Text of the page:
Density functionals, Nickel alloys -- Oxidation, Carbon, Oxygen, Dissociation
Oxidation and corrosion of nickel and Ni-based alloys are a problem for many industrial applications, such as power plants that use supercritical CO2 as the working fluid. In supercritical CO2 environments, CO2 dissociates on the surface forming adsorbed CO and O, which can oxidize the surface. The adsorbed CO can further breakdown via direct CO dissociation or via the Boudouard reaction to form adsorbed C, which can in turn carburize the surface. Understanding how the adsorbed species interact with different Ni-based alloys can help guide the design of future alloys. The interactions of adsorbed O, C, and CO on the (100) and (111) facets of pure Ni and Ni individually alloyed with Al, Co, Cr, Cu, Fe, Mn, Mo, Nb, Ti, V, and W are examined using density functional theory. We find that the binding of CO is energetically similar across all alloy surfaces and both facets, while O binding varies strongly with different metals added to nickel and C binding varies between the different facets but only slightly for different metals alloyed to nickel. The binding of O is weaker on pure Ni and Ni alloyed with Cu, Co, Fe, Al, or Mn and stronger on Ni alloyed with Nb, Cr, Mo, Ti, V, or W, while the binding of C is weaker on the (111) facet than the (100) facet. The difference in the binding energies of the adsorbates across the different alloy surfaces is due mainly to the ensemble effect, rather than the ligand effect. The thermodynamics of CO breakdown are also studied and we find that the breakdown of CO via direct CO dissociation is endothermic on the (111) facet and exothermic on the (100) facet, with the alloy surfaces that bind O strongly having the most exothermic reaction energies. The breakdown of CO via the Boudouard reaction has similar reaction energies across the different alloy surfaces of a single facet and is endothermic on both facets, with the (111) facet being most endothermic. This comprehensive study presents a summary of the current literature as well as a well-rounded view of the products of CO2 breakdown on Ni surfaces alloyed with the most common alloying elements used in industrial applications.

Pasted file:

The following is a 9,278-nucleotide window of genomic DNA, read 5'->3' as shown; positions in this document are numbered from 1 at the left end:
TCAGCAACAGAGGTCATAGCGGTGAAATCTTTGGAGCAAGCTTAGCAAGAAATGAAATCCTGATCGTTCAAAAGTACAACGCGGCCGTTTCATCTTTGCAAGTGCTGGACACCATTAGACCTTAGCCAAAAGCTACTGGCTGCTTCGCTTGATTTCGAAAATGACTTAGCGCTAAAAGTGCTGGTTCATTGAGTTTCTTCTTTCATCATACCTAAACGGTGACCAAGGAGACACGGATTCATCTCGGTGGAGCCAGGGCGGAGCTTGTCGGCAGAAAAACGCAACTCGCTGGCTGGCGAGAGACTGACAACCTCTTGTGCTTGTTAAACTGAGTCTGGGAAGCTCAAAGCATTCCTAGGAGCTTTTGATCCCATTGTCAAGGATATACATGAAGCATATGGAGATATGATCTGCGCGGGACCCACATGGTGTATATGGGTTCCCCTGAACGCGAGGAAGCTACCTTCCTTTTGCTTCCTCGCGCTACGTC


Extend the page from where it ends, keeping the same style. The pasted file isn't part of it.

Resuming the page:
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Sprowl, L. H., Adam, B. M., Tucker, J. D., & Árnadóttir, L. (2018). First-principles study of the products of CO2 dissociation on nickel-based alloys: Trends in energetics with alloying element. Surface Science, 677, 219–231. https://doi.org/10.1016/j.susc.2018.06.011